Making Civics Real: A Workshop for Teachers
Constitutional Convention Constitutional Convention — Lesson Plan
The Lesson Plan section contains everything you will need to fully understand the featured lesson. It has the following sections:
- Context presents background information on the teacher, the school, and the course in which the lesson was taught;
- Lesson-Specific Standards identifies the national standards from the Center for Civic Education and the National Council for the Social Studies that correlate to the featured lesson;
- Teaching the Lesson provides an activity-by-activity description of how the lesson was organized;
- Assessment includes both the lesson assessment tools and the rubrics associated with them;
- Lesson Materials contains any printed information or worksheets distributed to students as part of the lesson; and
- Resources are additional items and/or articles that may further help you adopt these strategies in your own classroom.
Matt Johnson is chair of the department of social studies and teaches AP U. S. Government, AP Comparative Government, U.S. Government, Law, Economics, D.C. History, and Global Perspectives to students at Benjamin Banneker Senior High School in Washington, D.C. Students in his Law class have won the District of Columbia Mock Trial Championship for seven of the past nine years. In addition to his course load, he has served as senior class sponsor, coordinator of Congressional internships, law club sponsor, stock market club sponsor, and outdoors club sponsor as well as coached varsity softball, boys JV basketball, and varsity cross country. Prior to teaching, Matt Johnson interned at some political think tanks in Washington, D.C., and was a legislative librarian at a law firm. Matt Johnson earned a Bachelor of Science in political science from Ripon College in Wisconsin and a Master’s degree in political science at George Washington University in the District of Columbia.
Benjamin Banneker Senior High School is a small, college-preparatory, public high school in Washington, D.C. Nearly 93 percent of its 432 students are African American (1999-2000 data); other students are Pacific Islander (3.2 percent), Hispanic (3.2 percent), or White (0.7 percent). The high school has an attendance rate of 96.4 percent and a promotion rate of 98.1 percent. In 1999, 92 percent of its students graduated. SAT rates in that year averaged 522 in mathematics and 553 verbal.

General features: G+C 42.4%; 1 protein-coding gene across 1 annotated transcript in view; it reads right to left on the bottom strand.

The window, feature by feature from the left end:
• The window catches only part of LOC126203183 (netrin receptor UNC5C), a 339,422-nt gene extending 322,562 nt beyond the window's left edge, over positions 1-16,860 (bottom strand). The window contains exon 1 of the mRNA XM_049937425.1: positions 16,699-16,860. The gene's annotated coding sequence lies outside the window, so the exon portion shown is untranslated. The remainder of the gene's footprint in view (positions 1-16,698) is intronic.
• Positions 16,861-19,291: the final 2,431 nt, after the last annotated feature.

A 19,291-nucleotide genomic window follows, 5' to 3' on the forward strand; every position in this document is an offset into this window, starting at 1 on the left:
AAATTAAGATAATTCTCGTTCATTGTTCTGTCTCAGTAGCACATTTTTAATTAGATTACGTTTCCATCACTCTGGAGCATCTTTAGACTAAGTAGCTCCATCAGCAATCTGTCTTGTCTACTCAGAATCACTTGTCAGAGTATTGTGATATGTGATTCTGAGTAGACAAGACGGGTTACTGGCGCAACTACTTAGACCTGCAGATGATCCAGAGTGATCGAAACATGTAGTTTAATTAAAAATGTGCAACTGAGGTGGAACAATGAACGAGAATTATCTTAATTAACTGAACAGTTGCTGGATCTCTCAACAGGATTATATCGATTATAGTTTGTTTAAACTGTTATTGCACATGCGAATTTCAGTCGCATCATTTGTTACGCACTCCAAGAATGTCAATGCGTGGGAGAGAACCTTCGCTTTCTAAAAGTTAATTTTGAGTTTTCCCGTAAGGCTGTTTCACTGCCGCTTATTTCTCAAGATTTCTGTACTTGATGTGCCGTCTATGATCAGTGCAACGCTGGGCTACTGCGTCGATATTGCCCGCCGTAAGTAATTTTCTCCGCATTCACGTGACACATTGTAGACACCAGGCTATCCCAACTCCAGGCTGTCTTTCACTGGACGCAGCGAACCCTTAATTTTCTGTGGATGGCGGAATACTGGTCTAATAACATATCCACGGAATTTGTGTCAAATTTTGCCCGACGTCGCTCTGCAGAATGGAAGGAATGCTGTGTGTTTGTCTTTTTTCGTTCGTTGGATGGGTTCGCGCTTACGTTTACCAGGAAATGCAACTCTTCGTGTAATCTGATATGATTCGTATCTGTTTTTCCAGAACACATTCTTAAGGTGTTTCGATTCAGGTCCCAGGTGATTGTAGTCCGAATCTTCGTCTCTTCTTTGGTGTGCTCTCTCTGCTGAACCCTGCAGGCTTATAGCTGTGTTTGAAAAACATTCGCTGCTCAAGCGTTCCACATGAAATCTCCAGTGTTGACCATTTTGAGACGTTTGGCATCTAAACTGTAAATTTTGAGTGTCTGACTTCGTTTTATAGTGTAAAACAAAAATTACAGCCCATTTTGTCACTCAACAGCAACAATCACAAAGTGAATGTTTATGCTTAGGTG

Matt Johnson’s constitutional law course explores the political and constitutional organization of five countries—China, Russia, France, England, and India—all of which have been studied prior to this lesson. The U.S. political system was covered in a previous course on U.S. government. The typical class unit starts with students being assigned to complete a data sheet—looking at basic socioeconomic, political, religious, and societal forces in the particular country. At the same time, Matt Johnson assigns each student a one-page research paper on a specific topic, e.g., the House of Lords, and provides about a week for its completion. The class then begins three to five days of student-led presentations, each of which is followed by questions and answers about the topic at hand and discussions about what has been learned so far. It is each student’s responsibility to go out and learn enough to teach his or her peers. Each student comes to class with 25 copies of a one-page summary of his or her presentation. In effect, the students have created a textbook. The teacher’s role is to get the class started, call presenters in turn, and moderate the question-and-answer discussion after each presentation. At this time, the teacher would also fill in with additional information as needed. The simulation lesson seen in the workshop is an end-of-the-year activity that draws on all the units that have preceded it. The class meets on a block schedule every other week.
This lesson addresses the national standards listed below.
From the Center for Civic Education’s National Standards for Civics and Government (1994):
- Understand the meaning and uses of the term “constitution.”
- Be able to explain the various purposes served by constitutions.
- Be able to evaluate, take, and defend positions on what conditions contribute to the establishment and maintenance of constitutional government.
- Be able to describe the major characteristics of systems of shared powers and of parliamentary systems.
- Be able to explain the advantages and disadvantages of federal, confederal, and unitary systems of government.